But the question remains, who is going to book a carrier that only flies a route in one direction? And in my opinion a 7 AM transatlantic departure is much too early to be commercially viable, which is why there are virtually no such flights today.
 
frmrCapCadet
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RE: US Airlines 757 To Europe - Triangle?

Fri Sep 07, 2012 3:02 pm

I could imagine a sort of triangle: Seattle and Portland to Barcelona say. Alternating days. Code share with Alaska (?) covering the hop for those who needed specific days. The code share would likely be way cheaper than flying a transcontinental on the Portland - Seattle segment. The big question, are the two towns provoding close enough to equal passengers to maintain the triangle, or would a 40/60 split get resolved by all flights from the bigger city?

Or Seattle to Rome/Barcelona with the same sort of arrangement. God forbid Ryan air provides the hops!

I cannot imagine equal leg hops working. A fantasy route flying the jet stream? Seattle - Tel Aviv - Bankok - Seattle! Fun for those wanting to go around the world, but cannot see how it would pencil out.
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RE: US Airlines 757 To Europe - Triangle?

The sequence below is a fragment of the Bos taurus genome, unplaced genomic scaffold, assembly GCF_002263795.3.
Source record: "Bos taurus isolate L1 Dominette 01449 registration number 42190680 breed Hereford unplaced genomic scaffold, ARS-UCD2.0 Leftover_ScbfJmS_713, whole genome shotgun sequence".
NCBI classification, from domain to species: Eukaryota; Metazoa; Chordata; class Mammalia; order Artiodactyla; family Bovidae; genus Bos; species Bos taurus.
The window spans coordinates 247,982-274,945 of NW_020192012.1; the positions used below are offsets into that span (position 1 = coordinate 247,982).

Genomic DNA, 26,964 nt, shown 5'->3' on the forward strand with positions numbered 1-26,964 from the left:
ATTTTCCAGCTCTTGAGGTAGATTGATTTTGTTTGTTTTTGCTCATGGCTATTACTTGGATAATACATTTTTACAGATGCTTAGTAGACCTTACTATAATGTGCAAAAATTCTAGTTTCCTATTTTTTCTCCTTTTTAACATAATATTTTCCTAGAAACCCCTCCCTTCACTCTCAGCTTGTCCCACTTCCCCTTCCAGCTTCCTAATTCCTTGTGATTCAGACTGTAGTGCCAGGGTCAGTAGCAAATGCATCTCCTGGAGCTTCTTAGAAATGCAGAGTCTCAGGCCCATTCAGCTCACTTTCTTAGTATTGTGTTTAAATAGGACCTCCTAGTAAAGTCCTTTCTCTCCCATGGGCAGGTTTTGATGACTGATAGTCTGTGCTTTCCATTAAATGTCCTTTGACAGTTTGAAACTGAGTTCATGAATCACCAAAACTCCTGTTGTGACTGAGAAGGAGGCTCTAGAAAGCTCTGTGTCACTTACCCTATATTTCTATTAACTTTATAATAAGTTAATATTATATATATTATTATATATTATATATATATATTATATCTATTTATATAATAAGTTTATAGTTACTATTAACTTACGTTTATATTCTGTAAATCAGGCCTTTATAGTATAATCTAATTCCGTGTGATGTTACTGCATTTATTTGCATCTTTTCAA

Sat Sep 08, 2012 11:29 am

Quoting frmrCapCadet (Reply 24):
I could imagine a sort of triangle: Seattle and Portland to Barcelona say.

The close proximity of SEA and PDX make it an attractive triangle market. So far no carrier has done an Intl triangle between PDX and SEA. There have been Hawaii routes in the past, but I still think more carriers should look at PDX & SEA just this way, getting 2 well populated areas with one aircraft, which may just fill it on a more regular basis with some good revenue as well.
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rogercamel
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RE: US Airlines 757 To Europe - Triangle?

Sun Sep 09, 2012 3:59 am

Quoting brj (Reply 14):
Alitalia has been running the triangle route (FCO-LOS-ACC-FCO)

This route probably works because there are still many pax who would rather stay on an Alitalia plane than use an African carrier for an intra-Africa leg, and as a result accept the inconvenience. Not so much a concern to legs on European and American carriers.

Quoting iahmark (Reply 20):
In all these routes the second and third cities in the triangle are maybe 1 hour flight distance tops,

   Also, the shorthaul legs tend to be relatively perpendicular to the long-haul leg - i.e. you are not sending passengers 1 hour in completely the wrong direction.